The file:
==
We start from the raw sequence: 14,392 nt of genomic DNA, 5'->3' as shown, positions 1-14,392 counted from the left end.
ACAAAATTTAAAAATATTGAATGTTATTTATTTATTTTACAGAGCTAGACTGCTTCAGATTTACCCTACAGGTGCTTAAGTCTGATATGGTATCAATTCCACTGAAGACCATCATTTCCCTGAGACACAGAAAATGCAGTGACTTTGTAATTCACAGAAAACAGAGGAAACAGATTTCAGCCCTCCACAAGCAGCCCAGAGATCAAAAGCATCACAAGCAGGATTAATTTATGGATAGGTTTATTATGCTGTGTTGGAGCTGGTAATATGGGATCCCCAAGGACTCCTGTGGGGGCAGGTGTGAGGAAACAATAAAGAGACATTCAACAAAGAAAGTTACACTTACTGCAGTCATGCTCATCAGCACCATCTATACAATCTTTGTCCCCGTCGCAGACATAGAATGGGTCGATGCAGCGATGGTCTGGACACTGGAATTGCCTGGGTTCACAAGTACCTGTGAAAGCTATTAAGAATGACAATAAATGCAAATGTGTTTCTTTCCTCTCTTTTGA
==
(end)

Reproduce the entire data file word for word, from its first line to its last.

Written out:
We start from the raw sequence: 14,392 nt of genomic DNA, 5'->3' as shown, positions 1-14,392 counted from the left end.
ACAAAATTTAAAAATATTGAATGTTATTTATTTATTTTACAGAGCTAGACTGCTTCAGATTTACCCTACAGGTGCTTAAGTCTGATATGGTATCAATTCCACTGAAGACCATCATTTCCCTGAGACACAGAAAATGCAGTGACTTTGTAATTCACAGAAAACAGAGGAAACAGATTTCAGCCCTCCACAAGCAGCCCAGAGATCAAAAGCATCACAAGCAGGATTAATTTATGGATAGGTTTATTATGCTGTGTTGGAGCTGGTAATATGGGATCCCCAAGGACTCCTGTGGGGGCAGGTGTGAGGAAACAATAAAGAGACATTCAACAAAGAAAGTTACACTTACTGCAGTCATGCTCATCAGCACCATCTATACAATCTTTGTCCCCGTCGCAGACATAGAATGGGTCGATGCAGCGATGGTCTGGACACTGGAATTGCCTGGGTTCACAAGTACCTGTGAAAGCTATTAAGAATGACAATAAATGCAAATGTGTTTCTTTCCTCTCTTTTGA